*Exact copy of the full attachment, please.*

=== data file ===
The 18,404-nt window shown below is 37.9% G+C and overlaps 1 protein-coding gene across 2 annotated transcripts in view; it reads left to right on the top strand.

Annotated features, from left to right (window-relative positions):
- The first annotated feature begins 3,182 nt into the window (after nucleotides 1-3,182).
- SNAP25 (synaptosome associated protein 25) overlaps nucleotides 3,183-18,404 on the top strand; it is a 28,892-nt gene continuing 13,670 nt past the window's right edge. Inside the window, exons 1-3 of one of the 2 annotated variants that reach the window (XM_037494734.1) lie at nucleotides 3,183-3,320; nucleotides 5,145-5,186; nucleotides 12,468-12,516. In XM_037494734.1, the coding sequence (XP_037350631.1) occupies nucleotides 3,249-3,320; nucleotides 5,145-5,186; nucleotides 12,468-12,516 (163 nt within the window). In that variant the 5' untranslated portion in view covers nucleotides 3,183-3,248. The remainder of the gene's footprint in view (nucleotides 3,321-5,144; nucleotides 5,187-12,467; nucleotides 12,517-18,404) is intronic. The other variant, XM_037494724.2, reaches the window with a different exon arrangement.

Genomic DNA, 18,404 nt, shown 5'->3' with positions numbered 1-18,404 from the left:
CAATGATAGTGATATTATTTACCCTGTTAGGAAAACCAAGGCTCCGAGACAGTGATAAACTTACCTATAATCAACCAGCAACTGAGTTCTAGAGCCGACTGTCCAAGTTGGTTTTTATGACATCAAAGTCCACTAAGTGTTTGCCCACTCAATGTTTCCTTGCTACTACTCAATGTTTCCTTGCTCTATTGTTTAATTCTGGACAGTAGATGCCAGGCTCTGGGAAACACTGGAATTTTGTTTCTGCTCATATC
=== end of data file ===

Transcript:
The 18,404-nt window shown below is 37.9% G+C and overlaps 1 protein-coding gene across 2 annotated transcripts in view; it reads left to right on the top strand.

Annotated features, from left to right (window-relative positions):
- The first annotated feature begins 3,182 nt into the window (after nucleotides 1-3,182).
- SNAP25 (synaptosome associated protein 25) overlaps nucleotides 3,183-18,404 on the top strand; it is a 28,892-nt gene continuing 13,670 nt past the window's right edge. Inside the window, exons 1-3 of one of the 2 annotated variants that reach the window (XM_037494734.1) lie at nucleotides 3,183-3,320; nucleotides 5,145-5,186; nucleotides 12,468-12,516. In XM_037494734.1, the coding sequence (XP_037350631.1) occupies nucleotides 3,249-3,320; nucleotides 5,145-5,186; nucleotides 12,468-12,516 (163 nt within the window). In that variant the 5' untranslated portion in view covers nucleotides 3,183-3,248. The remainder of the gene's footprint in view (nucleotides 3,321-5,144; nucleotides 5,187-12,467; nucleotides 12,517-18,404) is intronic. The other variant, XM_037494724.2, reaches the window with a different exon arrangement.

Genomic DNA, 18,404 nt, shown 5'->3' with positions numbered 1-18,404 from the left:
CAATGATAGTGATATTATTTACCCTGTTAGGAAAACCAAGGCTCCGAGACAGTGATAAACTTACCTATAATCAACCAGCAACTGAGTTCTAGAGCCGACTGTCCAAGTTGGTTTTTATGACATCAAAGTCCACTAAGTGTTTGCCCACTCAATGTTTCCTTGCTACTACTCAATGTTTCCTTGCTCTATTGTTTAATTCTGGACAGTAGATGCCAGGCTCTGGGAAACACTGGAATTTTGTTTCTGCTCATATC